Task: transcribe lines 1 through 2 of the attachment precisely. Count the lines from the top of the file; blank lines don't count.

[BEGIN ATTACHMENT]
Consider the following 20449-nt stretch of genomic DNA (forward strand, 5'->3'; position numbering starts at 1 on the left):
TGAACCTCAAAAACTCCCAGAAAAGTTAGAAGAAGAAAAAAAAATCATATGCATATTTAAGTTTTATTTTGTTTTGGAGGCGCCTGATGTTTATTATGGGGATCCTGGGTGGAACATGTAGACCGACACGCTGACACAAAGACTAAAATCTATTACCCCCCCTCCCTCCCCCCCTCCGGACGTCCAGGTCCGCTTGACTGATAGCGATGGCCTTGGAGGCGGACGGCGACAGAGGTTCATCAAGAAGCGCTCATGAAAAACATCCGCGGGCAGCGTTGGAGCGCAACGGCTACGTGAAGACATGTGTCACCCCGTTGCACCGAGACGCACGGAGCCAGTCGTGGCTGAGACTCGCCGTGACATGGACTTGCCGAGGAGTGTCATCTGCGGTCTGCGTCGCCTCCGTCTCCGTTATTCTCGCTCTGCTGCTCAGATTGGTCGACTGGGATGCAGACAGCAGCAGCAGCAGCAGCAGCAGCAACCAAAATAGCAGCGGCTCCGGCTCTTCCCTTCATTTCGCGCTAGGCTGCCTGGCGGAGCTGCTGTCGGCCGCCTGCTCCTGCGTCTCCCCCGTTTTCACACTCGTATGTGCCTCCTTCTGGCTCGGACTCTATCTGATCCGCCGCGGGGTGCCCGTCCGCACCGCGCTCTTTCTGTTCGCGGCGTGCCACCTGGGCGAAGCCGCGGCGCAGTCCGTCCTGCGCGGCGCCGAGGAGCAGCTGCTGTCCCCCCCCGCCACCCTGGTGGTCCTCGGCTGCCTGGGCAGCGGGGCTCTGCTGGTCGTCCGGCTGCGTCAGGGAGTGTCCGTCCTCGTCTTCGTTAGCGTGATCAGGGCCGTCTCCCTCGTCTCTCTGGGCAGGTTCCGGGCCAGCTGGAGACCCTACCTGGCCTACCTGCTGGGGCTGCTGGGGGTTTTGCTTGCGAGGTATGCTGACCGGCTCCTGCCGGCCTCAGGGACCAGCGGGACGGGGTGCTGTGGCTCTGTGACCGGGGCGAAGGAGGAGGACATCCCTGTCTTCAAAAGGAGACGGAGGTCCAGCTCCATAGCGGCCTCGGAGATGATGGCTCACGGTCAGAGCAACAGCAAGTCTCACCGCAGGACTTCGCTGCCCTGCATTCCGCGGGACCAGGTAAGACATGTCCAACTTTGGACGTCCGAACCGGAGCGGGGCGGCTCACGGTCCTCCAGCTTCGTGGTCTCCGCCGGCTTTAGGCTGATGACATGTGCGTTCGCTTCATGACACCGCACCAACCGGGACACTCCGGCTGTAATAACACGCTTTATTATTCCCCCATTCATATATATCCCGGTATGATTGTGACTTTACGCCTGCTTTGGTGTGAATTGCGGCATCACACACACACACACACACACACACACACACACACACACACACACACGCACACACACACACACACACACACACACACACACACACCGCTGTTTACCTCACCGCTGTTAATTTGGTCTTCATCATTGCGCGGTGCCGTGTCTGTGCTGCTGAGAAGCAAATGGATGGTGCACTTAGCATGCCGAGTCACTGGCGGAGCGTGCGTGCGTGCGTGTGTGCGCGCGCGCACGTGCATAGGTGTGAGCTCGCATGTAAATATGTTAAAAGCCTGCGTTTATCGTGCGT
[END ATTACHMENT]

Consider the following 20449-nt stretch of genomic DNA (forward strand, 5'->3'; position numbering starts at 1 on the left):
TGAACCTCAAAAACTCCCAGAAAAGTTAGAAGAAGAAAAAAAAATCATATGCATATTTAAGTTTTATTTTGTTTTGGAGGCGCCTGATGTTTATTATGGGGATCCTGGGTGGAACATGTAGACCGACACGCTGACACAAAGACTAAAATCTATTACCCCCCCTCCCTCCCCCCCTCCGGACGTCCAGGTCCGCTTGACTGATAGCGATGGCCTTGGAGGCGGACGGCGACAGAGGTTCATCAAGAAGCGCTCATGAAAAACATCCGCGGGCAGCGTTGGAGCGCAACGGCTACGTGAAGACATGTGTCACCCCGTTGCACCGAGACGCACGGAGCCAGTCGTGGCTGAGACTCGCCGTGACATGGACTTGCCGAGGAGTGTCATCTGCGGTCTGCGTCGCCTCCGTCTCCGTTATTCTCGCTCTGCTGCTCAGATTGGTCGACTGGGATGCAGACAGCAGCAGCAGCAGCAGCAGCAGCAACCAAAATAGCAGCGGCTCCGGCTCTTCCCTTCATTTCGCGCTAGGCTGCCTGGCGGAGCTGCTGTCGGCCGCCTGCTCCTGCGTCTCCCCCGTTTTCACACTCGTATGTGCCTCCTTCTGGCTCGGACTCTATCTGATCCGCCGCGGGGTGCCCGTCCGCACCGCGCTCTTTCTGTTCGCGGCGTGCCACCTGGGCGAAGCCGCGGCGCAGTCCGTCCTGCGCGGCGCCGAGGAGCAGCTGCTGTCCCCCCCCGCCACCCTGGTGGTCCTCGGCTGCCTGGGCAGCGGGGCTCTGCTGGTCGTCCGGCTGCGTCAGGGAGTGTCCGTCCTCGTCTTCGTTAGCGTGATCAGGGCCGTCTCCCTCGTCTCTCTGGGCAGGTTCCGGGCCAGCTGGAGACCCTACCTGGCCTACCTGCTGGGGCTGCTGGGGGTTTTGCTTGCGAGGTATGCTGACCGGCTCCTGCCGGCCTCAGGGACCAGCGGGACGGGGTGCTGTGGCTCTGTGACCGGGGCGAAGGAGGAGGACATCCCTGTCTTCAAAAGGAGACGGAGGTCCAGCTCCATAGCGGCCTCGGAGATGATGGCTCACGGTCAGAGCAACAGCAAGTCTCACCGCAGGACTTCGCTGCCCTGCATTCCGCGGGACCAGGTAAGACATGTCCAACTTTGGACGTCCGAACCGGAGCGGGGCGGCTCACGGTCCTCCAGCTTCGTGGTCTCCGCCGGCTTTAGGCTGATGACATGTGCGTTCGCTTCATGACACCGCACCAACCGGGACACTCCGGCTGTAATAACACGCTTTATTATTCCCCCATTCATATATATCCCGGTATGATTGTGACTTTACGCCTGCTTTGGTGTGAATTGCGGCATCACACACACACACACACACACACACACACACACACACACACACACACGCACACACACACACACACACACACACACACACACACACCGCTGTTTACCTCACCGCTGTTAATTTGGTCTTCATCATTGCGCGGTGCCGTGTCTGTGCTGCTGAGAAGCAAATGGATGGTGCACTTAGCATGCCGAGTCACTGGCGGAGCGTGCGTGCGTGCGTGTGTGCGCGCGCGCACGTGCATAGGTGTGAGCTCGCATGTAAATATGTTAAAAGCCTGCGTTTATCGTGCGT